While we were waiting for the newly published Health and Care Bill to see the light of day, NHS England and NHS Improvement continued to press ahead with guidance to help integrated care systems (ICSs), and their constituent organisations, prepare to launch as statutory organisations.
Wherever you look in the national health and care system architecture right now, significant change is afoot. With a new secretary of state for health and social care and an outgoing NHS England and NHS Improvement chief executive, and forthcoming legislative reform, in the context of intense operational pressures and the pandemic recovery, it's hard to ignore the inflection point upon us.
One area where all these changes coalesce is the next phase of ICS design work and its implementation. Earlier this year the government confirmed that ICSs will have a two-part statutory structure. Each ICS will have an ICS NHS Body, comprised of the organisations that plan and provide NHS services, and an ICS Partnership that will bring together wider partners to align their purpose, ambitions and strategies.
In recent weeks, NHS England and NHS Improvement has published a couple of key policy documents to help local health and care systems navigate this reform. The ICS design framework (16 June) sets out what ICSs will look like once the Bill is enacted and the steps NHS organisations need to take in preparation. The final system oversight framework for 2021/22 (24 June) confirmed that ICSs will develop to lead the oversight and performance management of their constituent organisations. We also still expect technical guidance on the role that provider collaboratives will play in ICSs.
NHS Providers has argued for some time that trusts, working closely with system partners, are the engine room of transformation in local health and care systems.Director of Policy and Strategy
NHS Providers has argued for some time that trusts, working closely with system partners, are the engine room of transformation in local health and care systems. It is encouraging to now see providers front and centre of this latest ICS design phase, building on the success of provider collaboration during the COVID-19 response.
So what do trusts think of this latest tranche of guidance? Overall, they are very supportive of the national vision and direction of travel. It is striking how inspirational trust leaders are when they talk about delivering better joined up care for patients, improving population health and tackling health inequalities in their communities. However, it is clear that the practical detail behind the reforms presents challenges as well as opportunities, and raises some unanswered questions.
- Will the emerging policy and legislative framework be sufficiently flexible and permissive to allow systems to design what works best for their local population and circumstances? It is encouraging to see this ambition expressed in NHS England and NHS Improvement's guidance, but we'll need to see how this follows through in practice. For trust leaders, a key enabler of collaboration is flexibility. However, there are increasing concerns about the NHS' tendency to centralise, which could lead to an overly prescriptive system architecture – despite everyone's best intentions.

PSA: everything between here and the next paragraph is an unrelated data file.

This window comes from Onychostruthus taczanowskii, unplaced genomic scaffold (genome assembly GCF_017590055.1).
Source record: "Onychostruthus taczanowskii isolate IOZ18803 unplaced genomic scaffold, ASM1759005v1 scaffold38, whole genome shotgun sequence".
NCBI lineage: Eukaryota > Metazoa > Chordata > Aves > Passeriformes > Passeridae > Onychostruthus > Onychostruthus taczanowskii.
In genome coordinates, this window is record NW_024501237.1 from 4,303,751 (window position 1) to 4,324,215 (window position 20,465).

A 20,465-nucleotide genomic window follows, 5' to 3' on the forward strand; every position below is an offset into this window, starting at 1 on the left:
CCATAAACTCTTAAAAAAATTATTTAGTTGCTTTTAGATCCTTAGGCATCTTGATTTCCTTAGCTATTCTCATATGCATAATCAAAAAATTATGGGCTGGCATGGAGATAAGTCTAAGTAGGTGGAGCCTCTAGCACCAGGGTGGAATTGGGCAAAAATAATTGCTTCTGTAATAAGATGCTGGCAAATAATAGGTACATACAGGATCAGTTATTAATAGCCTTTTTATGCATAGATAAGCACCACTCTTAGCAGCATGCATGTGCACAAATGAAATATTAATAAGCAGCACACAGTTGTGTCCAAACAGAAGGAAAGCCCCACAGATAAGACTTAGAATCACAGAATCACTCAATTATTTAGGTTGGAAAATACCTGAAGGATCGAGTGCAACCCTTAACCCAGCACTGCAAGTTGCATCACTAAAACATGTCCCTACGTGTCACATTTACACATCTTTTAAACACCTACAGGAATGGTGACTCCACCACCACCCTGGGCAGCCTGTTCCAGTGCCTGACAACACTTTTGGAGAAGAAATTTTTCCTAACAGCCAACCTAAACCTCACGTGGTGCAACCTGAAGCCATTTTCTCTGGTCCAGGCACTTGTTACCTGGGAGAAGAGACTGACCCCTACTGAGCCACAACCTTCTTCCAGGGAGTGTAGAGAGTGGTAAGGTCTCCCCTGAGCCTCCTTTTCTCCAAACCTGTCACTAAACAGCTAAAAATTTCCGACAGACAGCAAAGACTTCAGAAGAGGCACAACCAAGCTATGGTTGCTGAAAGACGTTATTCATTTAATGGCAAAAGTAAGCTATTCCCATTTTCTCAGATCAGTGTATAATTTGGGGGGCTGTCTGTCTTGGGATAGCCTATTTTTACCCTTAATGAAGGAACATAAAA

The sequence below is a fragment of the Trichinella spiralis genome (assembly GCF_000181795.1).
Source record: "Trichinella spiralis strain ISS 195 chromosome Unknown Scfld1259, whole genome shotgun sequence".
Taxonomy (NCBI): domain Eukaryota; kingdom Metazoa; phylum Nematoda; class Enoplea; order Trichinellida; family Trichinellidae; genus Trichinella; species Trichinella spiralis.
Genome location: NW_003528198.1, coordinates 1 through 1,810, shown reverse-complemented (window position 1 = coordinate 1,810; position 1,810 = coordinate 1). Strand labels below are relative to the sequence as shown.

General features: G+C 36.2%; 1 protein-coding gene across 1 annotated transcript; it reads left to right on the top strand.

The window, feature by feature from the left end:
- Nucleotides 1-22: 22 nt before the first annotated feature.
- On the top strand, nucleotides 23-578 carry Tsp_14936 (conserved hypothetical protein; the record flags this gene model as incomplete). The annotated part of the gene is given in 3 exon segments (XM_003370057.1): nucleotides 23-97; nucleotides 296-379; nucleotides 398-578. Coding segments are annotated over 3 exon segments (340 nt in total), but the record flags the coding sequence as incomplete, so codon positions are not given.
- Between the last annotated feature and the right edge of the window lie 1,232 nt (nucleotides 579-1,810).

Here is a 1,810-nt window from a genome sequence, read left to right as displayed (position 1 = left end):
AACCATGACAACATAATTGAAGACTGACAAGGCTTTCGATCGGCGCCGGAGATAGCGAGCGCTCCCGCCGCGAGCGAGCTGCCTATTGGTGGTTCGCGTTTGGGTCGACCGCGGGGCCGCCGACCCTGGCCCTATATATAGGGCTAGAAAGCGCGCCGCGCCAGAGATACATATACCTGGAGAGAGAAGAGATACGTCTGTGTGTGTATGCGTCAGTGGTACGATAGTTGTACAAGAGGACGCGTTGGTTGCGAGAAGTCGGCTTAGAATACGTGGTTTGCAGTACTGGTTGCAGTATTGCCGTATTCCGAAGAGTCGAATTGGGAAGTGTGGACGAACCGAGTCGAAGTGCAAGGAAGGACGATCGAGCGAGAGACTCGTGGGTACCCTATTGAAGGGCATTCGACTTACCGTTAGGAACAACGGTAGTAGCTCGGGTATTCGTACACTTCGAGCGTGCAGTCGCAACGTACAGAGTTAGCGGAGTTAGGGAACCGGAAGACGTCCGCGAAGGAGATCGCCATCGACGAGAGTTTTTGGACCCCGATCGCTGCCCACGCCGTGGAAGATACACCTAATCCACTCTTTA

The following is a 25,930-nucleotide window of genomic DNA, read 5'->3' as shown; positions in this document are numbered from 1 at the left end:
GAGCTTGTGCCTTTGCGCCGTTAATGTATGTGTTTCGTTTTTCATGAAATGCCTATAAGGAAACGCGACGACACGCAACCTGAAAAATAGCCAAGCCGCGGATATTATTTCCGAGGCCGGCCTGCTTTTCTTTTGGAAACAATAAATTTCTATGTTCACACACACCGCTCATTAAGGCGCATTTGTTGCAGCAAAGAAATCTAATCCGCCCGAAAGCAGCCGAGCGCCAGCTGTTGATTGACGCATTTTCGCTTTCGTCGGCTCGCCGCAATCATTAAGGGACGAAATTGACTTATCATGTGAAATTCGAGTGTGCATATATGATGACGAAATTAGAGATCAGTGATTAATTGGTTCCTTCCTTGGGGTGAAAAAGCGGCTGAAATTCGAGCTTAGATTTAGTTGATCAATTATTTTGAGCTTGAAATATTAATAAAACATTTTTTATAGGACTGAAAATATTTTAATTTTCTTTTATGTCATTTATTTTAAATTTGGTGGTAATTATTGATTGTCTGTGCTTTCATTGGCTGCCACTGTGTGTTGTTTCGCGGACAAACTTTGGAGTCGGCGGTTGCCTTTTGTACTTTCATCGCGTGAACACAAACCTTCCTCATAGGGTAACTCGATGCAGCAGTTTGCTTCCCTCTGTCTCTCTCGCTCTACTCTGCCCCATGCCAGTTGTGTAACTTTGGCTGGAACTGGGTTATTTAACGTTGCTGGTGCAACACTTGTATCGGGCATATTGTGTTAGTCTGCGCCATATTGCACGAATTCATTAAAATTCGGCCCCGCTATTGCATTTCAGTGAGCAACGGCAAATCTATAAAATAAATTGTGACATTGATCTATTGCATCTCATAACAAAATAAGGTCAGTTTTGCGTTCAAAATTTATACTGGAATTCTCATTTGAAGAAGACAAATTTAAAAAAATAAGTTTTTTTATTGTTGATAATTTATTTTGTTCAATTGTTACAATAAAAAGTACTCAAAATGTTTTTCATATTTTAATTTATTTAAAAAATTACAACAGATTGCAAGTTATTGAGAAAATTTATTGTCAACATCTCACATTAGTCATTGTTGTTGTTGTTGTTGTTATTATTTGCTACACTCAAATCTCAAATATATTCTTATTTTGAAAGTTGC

- How will this structural reform improve patient care and avoid distracting the sector from service recovery? NHS England and NHS Improvement's board recently cautioned against the Bill becoming "a distraction from our focus on improving NHS care". Trust leaders are similarly unequivocal that funding and oversight arrangements must not displace the focus on better patient access, outcomes and experience, as well as improving population health and tackling health inequalities.
- What will the relationship be between provider collaboratives and place-based partnerships? Trusts employ huge numbers of NHS staff and spend the majority of NHS funding. This creates a very real – and welcome – possibility of powerful provider collaboratives and place-based partnerships within ICSs, especially given the potential for delegated decision-making and budgets. While the ICS design framework starts to set out how the two will relate, it's clear that the pull between these different forces will need to be resolved locally.
- Where will the ICS land on the spectrum between a collective partnership that serves its members and an oversight body that manages its members? Taken together, the recently published policy documents risk describing ICSs as a separate entity to the providers and other partners comprising them. This language risks moving away from the spirit of genuine partnership between organisations towards an additional management tier. Trust leaders are asking: what is the ICS, if not a sum of its constituent parts?
- Where will the buck stop if (and some would say, when) something goes wrong? Ensuring ICSs continue to support the conditions for learning and continual improvement is important. It is also essential that the creation of ICSs with statutory duties does not muddy the current clarity around trusts' accountabilities for the quality of care they deliver, and, as employers, for their staff. Trust leaders continue to question how accountabilities will operate in practice, without overlap or duplication between the ICS and trusts.
In light of these risks, it seems increasingly the case that local action will steer this important phase in ICS development. Trust leaders tell us that they and their partners will do well to focus on three things as they navigate this complex period of change: maintaining clarity of the ICS's purpose, developing the right leadership and culture, and articulating local accountability to populations and system partners. This will keep in sight what we set out to achieve.
This blog was first published by HSJ.